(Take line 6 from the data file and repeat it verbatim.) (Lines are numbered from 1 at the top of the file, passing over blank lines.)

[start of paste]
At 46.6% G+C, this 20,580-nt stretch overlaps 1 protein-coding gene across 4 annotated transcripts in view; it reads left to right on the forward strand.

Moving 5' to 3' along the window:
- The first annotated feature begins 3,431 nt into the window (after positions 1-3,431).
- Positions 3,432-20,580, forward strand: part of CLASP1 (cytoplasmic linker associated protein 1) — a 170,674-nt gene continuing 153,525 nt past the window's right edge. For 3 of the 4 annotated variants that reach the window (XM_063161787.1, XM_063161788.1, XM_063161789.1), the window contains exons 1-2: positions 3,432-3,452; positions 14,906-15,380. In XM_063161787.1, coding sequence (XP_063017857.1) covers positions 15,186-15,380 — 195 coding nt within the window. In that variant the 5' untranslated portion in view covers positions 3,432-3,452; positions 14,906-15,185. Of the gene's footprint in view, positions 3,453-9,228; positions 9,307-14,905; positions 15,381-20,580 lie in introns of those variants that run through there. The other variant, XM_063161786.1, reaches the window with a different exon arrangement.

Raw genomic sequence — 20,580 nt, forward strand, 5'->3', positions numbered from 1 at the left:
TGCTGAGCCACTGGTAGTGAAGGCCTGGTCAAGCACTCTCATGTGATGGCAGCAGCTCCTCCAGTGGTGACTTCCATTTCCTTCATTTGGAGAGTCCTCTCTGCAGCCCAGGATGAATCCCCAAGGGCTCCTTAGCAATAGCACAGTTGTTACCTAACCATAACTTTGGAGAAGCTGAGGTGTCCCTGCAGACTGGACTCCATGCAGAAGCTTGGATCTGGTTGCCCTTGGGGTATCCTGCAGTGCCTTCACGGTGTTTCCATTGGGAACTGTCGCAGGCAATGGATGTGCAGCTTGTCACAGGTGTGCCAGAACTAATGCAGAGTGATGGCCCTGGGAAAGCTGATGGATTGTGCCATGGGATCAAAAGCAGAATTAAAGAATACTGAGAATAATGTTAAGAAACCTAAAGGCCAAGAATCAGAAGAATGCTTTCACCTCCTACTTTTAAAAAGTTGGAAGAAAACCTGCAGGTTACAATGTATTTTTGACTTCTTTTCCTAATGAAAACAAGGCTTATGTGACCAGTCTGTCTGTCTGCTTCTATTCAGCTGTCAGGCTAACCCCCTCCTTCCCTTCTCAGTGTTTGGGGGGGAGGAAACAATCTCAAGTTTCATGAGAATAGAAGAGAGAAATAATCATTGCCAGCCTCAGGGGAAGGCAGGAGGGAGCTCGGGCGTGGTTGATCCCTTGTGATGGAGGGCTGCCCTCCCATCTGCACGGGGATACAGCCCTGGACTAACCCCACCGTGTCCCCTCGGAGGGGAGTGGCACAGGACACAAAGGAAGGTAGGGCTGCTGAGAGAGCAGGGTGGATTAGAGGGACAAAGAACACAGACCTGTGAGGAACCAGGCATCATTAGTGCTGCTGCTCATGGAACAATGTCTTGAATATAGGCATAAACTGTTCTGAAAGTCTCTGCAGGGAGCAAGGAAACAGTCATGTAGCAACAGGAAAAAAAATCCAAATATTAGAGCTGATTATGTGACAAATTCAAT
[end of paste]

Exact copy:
TGCTGAGCCACTGGTAGTGAAGGCCTGGTCAAGCACTCTCATGTGATGGCAGCAGCTCCTCCAGTGGTGACTTCCATTTCCTTCATTTGGAGAGTCCTCTCTGCAGCCCAGGATGAATCCCCAAGGGCTCCTTAGCAATAGCACAGTTGTTACCTAACCATAACTTTGGAGAAGCTGAGGTGTCCCTGCAGACTGGACTCCATGCAGAAGCTTGGATCTGGTTGCCCTTGGGGTATCCTGCAGTGCCTTCACGGTGTTTCCATTGGGAACTGTCGCAGGCAATGGATGTGCAGCTTGTCACAGGTGTGCCAGAACTAATGCAGAGTGATGGCCCTGGGAAAGCTGATGGATTGTGCCATGGGATCAAAAGCAGAATTAAAGAATACTGAGAATAATGTTAAGAAACCTAAAGGCCAAGAATCAGAAGAATGCTTTCACCTCCTACTTTTAAAAAGTTGGAAGAAAACCTGCAGGTTACAATGTATTTTTGACTTCTTTTCCTAATGAAAACAAGGCTTATGTGACCAGTCTGTCTGTCTGCTTCTATTCAGCTGTCAGGCTAACCCCCTCCTTCCCTTCTCAGTGTTTGGGGGGGAGGAAACAATCTCAAGTTTCATGAGAATAGAAGAGAGAAATAATCATTGCCAGCCTCAGGGGAAGGCAGGAGGGAGCTCGGGCGTGGTTGATCCCTTGTGATGGAGGGCTGCCCTCCCATCTGCACGGGGATACAGCCCTGGACTAACCCCACCGTGTCCCCTCGGAGGGGAGTGGCACAGGACACAAAGGAAGGTAGGGCTGCTGAGAGAGCAGGGTGGATTAGAGGGACAAAGAACACAGACCTGTGAGGAACCAGGCATCATTAGTGCTGCTGCTCATGGAACAATGTCTTGAATATAGGCATAAACTGTTCTGAAAGTCTCTGCAGGGAGCAAGGAAACAGTCATGTAGCAACAGGAAAAAAAATCCAAATATTAGAGCTGATTATGTGACAAATTCAAT